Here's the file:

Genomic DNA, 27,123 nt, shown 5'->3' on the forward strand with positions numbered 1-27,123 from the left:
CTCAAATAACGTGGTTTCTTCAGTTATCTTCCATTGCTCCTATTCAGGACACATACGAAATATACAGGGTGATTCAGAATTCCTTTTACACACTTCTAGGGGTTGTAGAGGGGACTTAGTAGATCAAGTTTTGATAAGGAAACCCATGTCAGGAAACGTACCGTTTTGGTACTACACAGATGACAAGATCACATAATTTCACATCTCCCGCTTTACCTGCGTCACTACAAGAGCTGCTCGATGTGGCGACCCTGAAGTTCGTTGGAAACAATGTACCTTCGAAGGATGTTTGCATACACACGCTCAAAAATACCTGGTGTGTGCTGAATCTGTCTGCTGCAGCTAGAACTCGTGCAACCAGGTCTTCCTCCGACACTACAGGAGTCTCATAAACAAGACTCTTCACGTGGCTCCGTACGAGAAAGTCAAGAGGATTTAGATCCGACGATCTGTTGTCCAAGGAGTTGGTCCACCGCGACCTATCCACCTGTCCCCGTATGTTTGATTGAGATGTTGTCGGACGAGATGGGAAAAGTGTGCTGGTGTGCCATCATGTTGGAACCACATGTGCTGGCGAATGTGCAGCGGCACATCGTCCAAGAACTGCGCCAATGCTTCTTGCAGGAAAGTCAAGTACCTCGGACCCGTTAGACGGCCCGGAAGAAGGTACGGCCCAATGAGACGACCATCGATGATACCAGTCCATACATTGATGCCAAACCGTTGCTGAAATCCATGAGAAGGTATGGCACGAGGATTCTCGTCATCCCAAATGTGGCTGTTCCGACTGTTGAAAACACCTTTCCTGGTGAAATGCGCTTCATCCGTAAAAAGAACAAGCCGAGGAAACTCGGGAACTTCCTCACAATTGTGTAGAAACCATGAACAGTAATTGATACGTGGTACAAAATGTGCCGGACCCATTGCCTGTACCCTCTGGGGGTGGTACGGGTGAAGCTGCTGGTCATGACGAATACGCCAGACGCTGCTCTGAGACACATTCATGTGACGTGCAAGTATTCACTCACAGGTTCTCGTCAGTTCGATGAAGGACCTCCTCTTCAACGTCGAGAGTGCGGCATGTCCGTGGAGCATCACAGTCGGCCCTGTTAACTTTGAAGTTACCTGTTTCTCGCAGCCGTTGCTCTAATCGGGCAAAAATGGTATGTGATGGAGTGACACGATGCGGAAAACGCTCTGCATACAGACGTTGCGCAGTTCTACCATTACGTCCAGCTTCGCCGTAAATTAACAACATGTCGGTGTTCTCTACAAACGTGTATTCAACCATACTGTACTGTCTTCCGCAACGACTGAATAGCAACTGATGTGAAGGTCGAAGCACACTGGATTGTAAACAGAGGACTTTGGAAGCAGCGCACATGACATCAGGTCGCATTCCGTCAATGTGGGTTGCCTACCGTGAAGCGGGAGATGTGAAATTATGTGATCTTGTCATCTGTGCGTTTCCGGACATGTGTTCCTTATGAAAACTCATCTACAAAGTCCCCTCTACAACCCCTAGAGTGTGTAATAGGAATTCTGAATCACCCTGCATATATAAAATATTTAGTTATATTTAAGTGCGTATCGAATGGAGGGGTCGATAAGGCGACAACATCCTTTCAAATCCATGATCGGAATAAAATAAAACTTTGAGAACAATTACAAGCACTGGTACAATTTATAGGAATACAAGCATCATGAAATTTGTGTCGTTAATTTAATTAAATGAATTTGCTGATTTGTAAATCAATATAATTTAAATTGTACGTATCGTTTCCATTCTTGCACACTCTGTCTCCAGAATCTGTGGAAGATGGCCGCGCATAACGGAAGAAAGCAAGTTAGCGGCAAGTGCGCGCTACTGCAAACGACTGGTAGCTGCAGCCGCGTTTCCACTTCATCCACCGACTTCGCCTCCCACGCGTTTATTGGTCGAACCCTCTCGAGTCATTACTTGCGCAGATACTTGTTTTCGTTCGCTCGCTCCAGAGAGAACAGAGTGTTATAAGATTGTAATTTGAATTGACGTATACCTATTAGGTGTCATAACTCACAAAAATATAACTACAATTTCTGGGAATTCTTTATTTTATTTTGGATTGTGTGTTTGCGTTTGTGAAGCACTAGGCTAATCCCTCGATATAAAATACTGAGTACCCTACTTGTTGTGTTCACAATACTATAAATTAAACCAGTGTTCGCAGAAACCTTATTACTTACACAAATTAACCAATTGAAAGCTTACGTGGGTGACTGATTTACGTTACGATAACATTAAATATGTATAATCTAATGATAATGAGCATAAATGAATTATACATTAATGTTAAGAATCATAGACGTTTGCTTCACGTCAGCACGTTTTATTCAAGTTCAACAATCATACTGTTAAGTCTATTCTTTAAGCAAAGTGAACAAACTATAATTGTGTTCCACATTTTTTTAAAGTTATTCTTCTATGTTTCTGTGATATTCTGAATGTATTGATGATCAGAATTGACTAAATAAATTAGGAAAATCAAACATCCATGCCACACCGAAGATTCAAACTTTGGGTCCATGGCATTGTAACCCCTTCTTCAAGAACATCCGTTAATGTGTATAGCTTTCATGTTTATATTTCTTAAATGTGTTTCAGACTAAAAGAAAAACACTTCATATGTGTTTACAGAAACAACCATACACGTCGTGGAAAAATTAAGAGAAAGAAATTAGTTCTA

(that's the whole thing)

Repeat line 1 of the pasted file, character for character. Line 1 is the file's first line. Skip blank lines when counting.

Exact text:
Genomic DNA, 27,123 nt, shown 5'->3' on the forward strand with positions numbered 1-27,123 from the left: